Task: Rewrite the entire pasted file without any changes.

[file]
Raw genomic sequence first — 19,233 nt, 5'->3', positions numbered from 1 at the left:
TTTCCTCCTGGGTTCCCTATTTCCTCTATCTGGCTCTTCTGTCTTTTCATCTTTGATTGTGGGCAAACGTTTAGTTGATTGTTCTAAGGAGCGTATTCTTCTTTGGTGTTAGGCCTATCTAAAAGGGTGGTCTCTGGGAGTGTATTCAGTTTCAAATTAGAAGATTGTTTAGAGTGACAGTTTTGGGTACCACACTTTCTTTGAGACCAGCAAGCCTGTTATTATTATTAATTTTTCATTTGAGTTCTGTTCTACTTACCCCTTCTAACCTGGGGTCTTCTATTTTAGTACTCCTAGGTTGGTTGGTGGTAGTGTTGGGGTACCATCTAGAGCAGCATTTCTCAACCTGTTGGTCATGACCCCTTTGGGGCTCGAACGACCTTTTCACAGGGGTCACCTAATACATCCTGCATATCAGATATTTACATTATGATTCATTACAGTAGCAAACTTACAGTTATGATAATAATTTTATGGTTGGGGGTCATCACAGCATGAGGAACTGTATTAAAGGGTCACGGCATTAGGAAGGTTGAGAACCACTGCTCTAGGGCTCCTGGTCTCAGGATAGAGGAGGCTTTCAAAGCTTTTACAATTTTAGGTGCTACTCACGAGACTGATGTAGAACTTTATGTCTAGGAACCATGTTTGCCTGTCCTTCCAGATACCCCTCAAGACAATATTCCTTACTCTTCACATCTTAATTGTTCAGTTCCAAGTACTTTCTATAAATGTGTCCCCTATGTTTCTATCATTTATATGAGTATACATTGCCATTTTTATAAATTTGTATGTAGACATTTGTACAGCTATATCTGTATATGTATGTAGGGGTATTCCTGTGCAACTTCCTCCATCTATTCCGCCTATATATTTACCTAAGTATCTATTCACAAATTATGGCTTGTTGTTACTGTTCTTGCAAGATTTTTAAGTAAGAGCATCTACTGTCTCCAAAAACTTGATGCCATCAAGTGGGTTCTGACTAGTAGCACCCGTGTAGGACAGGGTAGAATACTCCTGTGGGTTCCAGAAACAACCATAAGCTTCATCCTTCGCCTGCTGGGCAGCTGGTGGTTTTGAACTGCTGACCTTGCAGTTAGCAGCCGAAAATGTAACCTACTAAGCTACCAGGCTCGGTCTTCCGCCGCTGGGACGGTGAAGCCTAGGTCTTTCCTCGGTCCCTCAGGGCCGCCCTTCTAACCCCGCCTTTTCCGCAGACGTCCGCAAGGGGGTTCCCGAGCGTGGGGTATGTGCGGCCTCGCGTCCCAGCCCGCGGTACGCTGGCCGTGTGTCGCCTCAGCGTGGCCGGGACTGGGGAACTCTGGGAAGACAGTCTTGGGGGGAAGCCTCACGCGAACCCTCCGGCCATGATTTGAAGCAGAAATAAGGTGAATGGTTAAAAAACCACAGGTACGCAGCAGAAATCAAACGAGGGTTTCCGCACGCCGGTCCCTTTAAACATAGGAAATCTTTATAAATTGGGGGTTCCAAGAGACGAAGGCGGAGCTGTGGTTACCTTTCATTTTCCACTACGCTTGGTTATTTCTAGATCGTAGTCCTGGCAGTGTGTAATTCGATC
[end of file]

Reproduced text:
Raw genomic sequence first — 19,233 nt, 5'->3', positions numbered from 1 at the left:
TTTCCTCCTGGGTTCCCTATTTCCTCTATCTGGCTCTTCTGTCTTTTCATCTTTGATTGTGGGCAAACGTTTAGTTGATTGTTCTAAGGAGCGTATTCTTCTTTGGTGTTAGGCCTATCTAAAAGGGTGGTCTCTGGGAGTGTATTCAGTTTCAAATTAGAAGATTGTTTAGAGTGACAGTTTTGGGTACCACACTTTCTTTGAGACCAGCAAGCCTGTTATTATTATTAATTTTTCATTTGAGTTCTGTTCTACTTACCCCTTCTAACCTGGGGTCTTCTATTTTAGTACTCCTAGGTTGGTTGGTGGTAGTGTTGGGGTACCATCTAGAGCAGCATTTCTCAACCTGTTGGTCATGACCCCTTTGGGGCTCGAACGACCTTTTCACAGGGGTCACCTAATACATCCTGCATATCAGATATTTACATTATGATTCATTACAGTAGCAAACTTACAGTTATGATAATAATTTTATGGTTGGGGGTCATCACAGCATGAGGAACTGTATTAAAGGGTCACGGCATTAGGAAGGTTGAGAACCACTGCTCTAGGGCTCCTGGTCTCAGGATAGAGGAGGCTTTCAAAGCTTTTACAATTTTAGGTGCTACTCACGAGACTGATGTAGAACTTTATGTCTAGGAACCATGTTTGCCTGTCCTTCCAGATACCCCTCAAGACAATATTCCTTACTCTTCACATCTTAATTGTTCAGTTCCAAGTACTTTCTATAAATGTGTCCCCTATGTTTCTATCATTTATATGAGTATACATTGCCATTTTTATAAATTTGTATGTAGACATTTGTACAGCTATATCTGTATATGTATGTAGGGGTATTCCTGTGCAACTTCCTCCATCTATTCCGCCTATATATTTACCTAAGTATCTATTCACAAATTATGGCTTGTTGTTACTGTTCTTGCAAGATTTTTAAGTAAGAGCATCTACTGTCTCCAAAAACTTGATGCCATCAAGTGGGTTCTGACTAGTAGCACCCGTGTAGGACAGGGTAGAATACTCCTGTGGGTTCCAGAAACAACCATAAGCTTCATCCTTCGCCTGCTGGGCAGCTGGTGGTTTTGAACTGCTGACCTTGCAGTTAGCAGCCGAAAATGTAACCTACTAAGCTACCAGGCTCGGTCTTCCGCCGCTGGGACGGTGAAGCCTAGGTCTTTCCTCGGTCCCTCAGGGCCGCCCTTCTAACCCCGCCTTTTCCGCAGACGTCCGCAAGGGGGTTCCCGAGCGTGGGGTATGTGCGGCCTCGCGTCCCAGCCCGCGGTACGCTGGCCGTGTGTCGCCTCAGCGTGGCCGGGACTGGGGAACTCTGGGAAGACAGTCTTGGGGGGAAGCCTCACGCGAACCCTCCGGCCATGATTTGAAGCAGAAATAAGGTGAATGGTTAAAAAACCACAGGTACGCAGCAGAAATCAAACGAGGGTTTCCGCACGCCGGTCCCTTTAAACATAGGAAATCTTTATAAATTGGGGGTTCCAAGAGACGAAGGCGGAGCTGTGGTTACCTTTCATTTTCCACTACGCTTGGTTATTTCTAGATCGTAGTCCTGGCAGTGTGTAATTCGATC